The Balance Of Freedom In Ayn Rand's Anthem

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Ayn Rand’s perspective in his book ‘Anthem’ regards humans as beings who have an inviolable right to independence and freedom for themselves, as it is derived from their very nature, but shows how when you take it all away it detriments the society’s progression as a whole along with personal satisfaction and joy. Her claim in the book is “that a man has rights which neither god nor king nor other men can take away from him, no matter what their number, for his is the right of man, and there is no right on earth above this right,” (Anthem, page 101-102). No matter the case, there is nobody that is above the moral laws of humans under any circumstance. In Anthem, everyone was not able to say the word I, as it stood for independence and difference …show more content…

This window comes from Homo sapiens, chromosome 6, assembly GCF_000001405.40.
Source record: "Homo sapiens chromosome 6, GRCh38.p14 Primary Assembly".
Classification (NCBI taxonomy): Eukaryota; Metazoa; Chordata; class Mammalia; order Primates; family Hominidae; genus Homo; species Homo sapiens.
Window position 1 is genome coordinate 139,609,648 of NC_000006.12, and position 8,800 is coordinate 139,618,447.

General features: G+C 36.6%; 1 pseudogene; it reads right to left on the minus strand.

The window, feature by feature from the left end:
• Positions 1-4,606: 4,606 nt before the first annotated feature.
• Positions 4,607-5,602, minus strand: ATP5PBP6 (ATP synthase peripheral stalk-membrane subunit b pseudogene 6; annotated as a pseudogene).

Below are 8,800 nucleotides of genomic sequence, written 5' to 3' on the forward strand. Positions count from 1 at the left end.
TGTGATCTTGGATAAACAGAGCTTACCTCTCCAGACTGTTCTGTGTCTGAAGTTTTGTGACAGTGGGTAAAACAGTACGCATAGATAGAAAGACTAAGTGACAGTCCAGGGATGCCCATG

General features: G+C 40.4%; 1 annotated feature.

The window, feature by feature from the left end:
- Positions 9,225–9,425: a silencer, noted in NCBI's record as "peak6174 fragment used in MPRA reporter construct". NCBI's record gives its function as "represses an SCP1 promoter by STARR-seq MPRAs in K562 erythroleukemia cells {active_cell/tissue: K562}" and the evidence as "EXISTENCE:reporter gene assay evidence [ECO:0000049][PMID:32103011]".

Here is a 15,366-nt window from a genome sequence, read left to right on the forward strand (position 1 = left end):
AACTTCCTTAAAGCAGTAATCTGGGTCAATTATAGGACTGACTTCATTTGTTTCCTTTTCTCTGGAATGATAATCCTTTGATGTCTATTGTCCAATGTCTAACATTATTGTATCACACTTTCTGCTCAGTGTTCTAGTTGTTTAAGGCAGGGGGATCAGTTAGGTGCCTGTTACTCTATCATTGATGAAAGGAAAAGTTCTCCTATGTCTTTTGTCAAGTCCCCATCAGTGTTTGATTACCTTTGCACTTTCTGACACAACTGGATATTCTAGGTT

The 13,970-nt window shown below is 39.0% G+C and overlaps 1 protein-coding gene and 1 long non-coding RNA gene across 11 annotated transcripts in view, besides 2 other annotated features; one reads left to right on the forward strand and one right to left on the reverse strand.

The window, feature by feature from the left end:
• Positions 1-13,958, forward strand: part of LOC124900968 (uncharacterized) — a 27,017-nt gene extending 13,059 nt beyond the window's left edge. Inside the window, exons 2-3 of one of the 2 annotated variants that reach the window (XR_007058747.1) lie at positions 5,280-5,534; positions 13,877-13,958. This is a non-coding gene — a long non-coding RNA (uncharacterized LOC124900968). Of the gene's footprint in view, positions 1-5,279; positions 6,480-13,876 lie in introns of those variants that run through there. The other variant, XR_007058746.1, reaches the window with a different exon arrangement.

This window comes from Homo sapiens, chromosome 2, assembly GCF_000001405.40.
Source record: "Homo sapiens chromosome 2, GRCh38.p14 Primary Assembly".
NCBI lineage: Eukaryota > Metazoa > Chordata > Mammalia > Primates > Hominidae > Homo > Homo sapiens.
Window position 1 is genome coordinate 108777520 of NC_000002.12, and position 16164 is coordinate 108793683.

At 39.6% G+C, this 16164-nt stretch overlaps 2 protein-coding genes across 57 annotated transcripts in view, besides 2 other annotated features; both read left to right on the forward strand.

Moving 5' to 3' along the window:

In perspective, you can see three types of freedoms that people either use or fight for: physical, spiritual, and individual freedom, and with those you must find the equilibrium. When it comes to physical freedom, people should be able to act and say what they want to a certain limit. Ultimate freedom does not include the right to cause harm to others just because you claim to have sovereignty over your life in order to do whatever you want. By doing this, you would be hindering the freedoms held by other individuals. Spiritual freedom is another widely debated topic, which is essential to living an unimpeded life. Religion is a personal freedom for people, and when boundaries start to be placed over it, it can cause disruption amid the community and can cause people to loose trust. Without trust, there cannot be a system that can effectively lead people in the right direction. With those two in mind, individual freedom stands for the ability of every person to be themselves. This right is an opportunity to be happy in what you do without holding back and without caring about what others do. With all three different freedoms together holds great responsibility and trust. People should be able to say what they want to say, do what they want to do, and believe in what they want to believe in, as long as it causes no harm. This sort of freedom becomes a moral responsibility as it holds great power. For the span of mankind, humans have still yet to solve this unanswered puzzle of how to please everyone while maintaining control in the community. It may have to come to the point where even though people should be entitled to ultimate freedom, they have to realize that every cause cannot be won, and that they cannot have control over everything. The clashing of one person to the next prevents this ideal world that has yet to be seen. As society goes on, there will still be wars,

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